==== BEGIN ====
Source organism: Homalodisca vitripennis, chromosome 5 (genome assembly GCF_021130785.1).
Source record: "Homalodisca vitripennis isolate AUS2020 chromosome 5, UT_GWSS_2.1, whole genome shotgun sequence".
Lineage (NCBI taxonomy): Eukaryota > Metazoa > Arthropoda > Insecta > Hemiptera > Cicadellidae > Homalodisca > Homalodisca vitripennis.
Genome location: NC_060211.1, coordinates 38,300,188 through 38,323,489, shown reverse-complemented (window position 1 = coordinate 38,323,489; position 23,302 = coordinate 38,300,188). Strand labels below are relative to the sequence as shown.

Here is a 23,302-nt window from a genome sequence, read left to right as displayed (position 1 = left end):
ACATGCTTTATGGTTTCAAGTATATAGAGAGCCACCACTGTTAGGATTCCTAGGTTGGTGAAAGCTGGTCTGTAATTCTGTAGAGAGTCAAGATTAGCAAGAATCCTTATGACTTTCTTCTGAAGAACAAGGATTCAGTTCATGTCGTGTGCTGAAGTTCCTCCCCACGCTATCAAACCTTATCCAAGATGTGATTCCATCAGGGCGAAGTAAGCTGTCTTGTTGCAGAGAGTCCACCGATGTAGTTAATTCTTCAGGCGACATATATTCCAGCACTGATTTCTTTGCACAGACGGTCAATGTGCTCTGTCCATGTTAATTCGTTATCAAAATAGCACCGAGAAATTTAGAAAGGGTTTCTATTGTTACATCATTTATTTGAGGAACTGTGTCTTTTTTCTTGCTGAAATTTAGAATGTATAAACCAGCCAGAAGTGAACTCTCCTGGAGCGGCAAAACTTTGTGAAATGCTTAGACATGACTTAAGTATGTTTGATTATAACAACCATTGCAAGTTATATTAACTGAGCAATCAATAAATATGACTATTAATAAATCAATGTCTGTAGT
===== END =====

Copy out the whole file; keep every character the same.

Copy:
Source organism: Homalodisca vitripennis, chromosome 5 (genome assembly GCF_021130785.1).
Source record: "Homalodisca vitripennis isolate AUS2020 chromosome 5, UT_GWSS_2.1, whole genome shotgun sequence".
Lineage (NCBI taxonomy): Eukaryota > Metazoa > Arthropoda > Insecta > Hemiptera > Cicadellidae > Homalodisca > Homalodisca vitripennis.
Genome location: NC_060211.1, coordinates 38,300,188 through 38,323,489, shown reverse-complemented (window position 1 = coordinate 38,323,489; position 23,302 = coordinate 38,300,188). Strand labels below are relative to the sequence as shown.

Here is a 23,302-nt window from a genome sequence, read left to right as displayed (position 1 = left end):
ACATGCTTTATGGTTTCAAGTATATAGAGAGCCACCACTGTTAGGATTCCTAGGTTGGTGAAAGCTGGTCTGTAATTCTGTAGAGAGTCAAGATTAGCAAGAATCCTTATGACTTTCTTCTGAAGAACAAGGATTCAGTTCATGTCGTGTGCTGAAGTTCCTCCCCACGCTATCAAACCTTATCCAAGATGTGATTCCATCAGGGCGAAGTAAGCTGTCTTGTTGCAGAGAGTCCACCGATGTAGTTAATTCTTCAGGCGACATATATTCCAGCACTGATTTCTTTGCACAGACGGTCAATGTGCTCTGTCCATGTTAATTCGTTATCAAAATAGCACCGAGAAATTTAGAAAGGGTTTCTATTGTTACATCATTTATTTGAGGAACTGTGTCTTTTTTCTTGCTGAAATTTAGAATGTATAAACCAGCCAGAAGTGAACTCTCCTGGAGCGGCAAAACTTTGTGAAATGCTTAGACATGACTTAAGTATGTTTGATTATAACAACCATTGCAAGTTATATTAACTGAGCAATCAATAAATATGACTATTAATAAATCAATGTCTGTAGT